When Tamimi and Akel stood to hear their sentences on Monday, the world got to hear — if it chooses to listen — two countries with two very different values systems. But it seems we are on the periphery of the only Middle East territory nobody wants to occupy: The Land of Awkward Facts. Isn’t saying Israel and the Palestinians have different values perilously close to saying one country’s values are superior to the other’s? It is and they are, as these two convictions underline. There is racism at work here but it doesn’t lie in preferring the society that produced the sentence given to Jamil Tamimi to the one that jailed Issam Akel. Israel showed leniency to a vulnerable person who committed a horrific crime. The Palestinians showed no mercy to a member of their own population who committed the crime of selling real estate to a Jew. The primary victims of the Arabs’ century-long war against a Jewish homeland have been the Arabs themselves. They don’t just miss opportunities for co-existence, they jail them.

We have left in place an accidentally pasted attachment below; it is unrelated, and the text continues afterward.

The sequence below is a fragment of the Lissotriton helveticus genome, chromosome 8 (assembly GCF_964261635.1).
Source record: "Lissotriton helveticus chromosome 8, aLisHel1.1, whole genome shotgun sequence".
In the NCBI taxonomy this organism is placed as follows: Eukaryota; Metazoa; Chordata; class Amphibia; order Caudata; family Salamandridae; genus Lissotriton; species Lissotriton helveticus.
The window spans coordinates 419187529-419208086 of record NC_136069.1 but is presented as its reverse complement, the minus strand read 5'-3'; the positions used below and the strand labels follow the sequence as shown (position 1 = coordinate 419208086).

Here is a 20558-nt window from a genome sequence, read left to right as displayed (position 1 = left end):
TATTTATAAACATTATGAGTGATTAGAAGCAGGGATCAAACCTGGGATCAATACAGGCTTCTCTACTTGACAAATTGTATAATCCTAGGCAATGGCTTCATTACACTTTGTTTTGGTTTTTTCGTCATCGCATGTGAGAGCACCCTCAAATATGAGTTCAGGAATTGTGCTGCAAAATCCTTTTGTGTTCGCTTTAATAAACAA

And we avert our eyes and let them get on with it. To do otherwise would mean confronting awkward facts that might disturb safe certainties. Why talk about the Palestinians jailed for selling land to Jews when we can demand Israel release the Palestinians jailed for killing Jews? Why talk about the stipends paid to the families of terrorists who murder Israelis when we can condemn Israel for the security fence built to stop the terrorists getting in? Why talk about the Palestinians’ insistence that the West Bank be rendered Jew-free before they pledge to accept a state there when we can repudiate Israel’s cunning scheme to ‘Judaise’ Judea? Why talk about Mahmoud Abbas, the moderate Palestinian president, and his explicit, on-the-record, even book-length distortions of the Holocaust and Zionism when we can decry Netanyahu’s chauvinism and alliances with fellow chauvinists? Why, in short, face up to the real ‘obstacles to peace’ when we can pretend building houses in the West Bank is what’s really holding things back?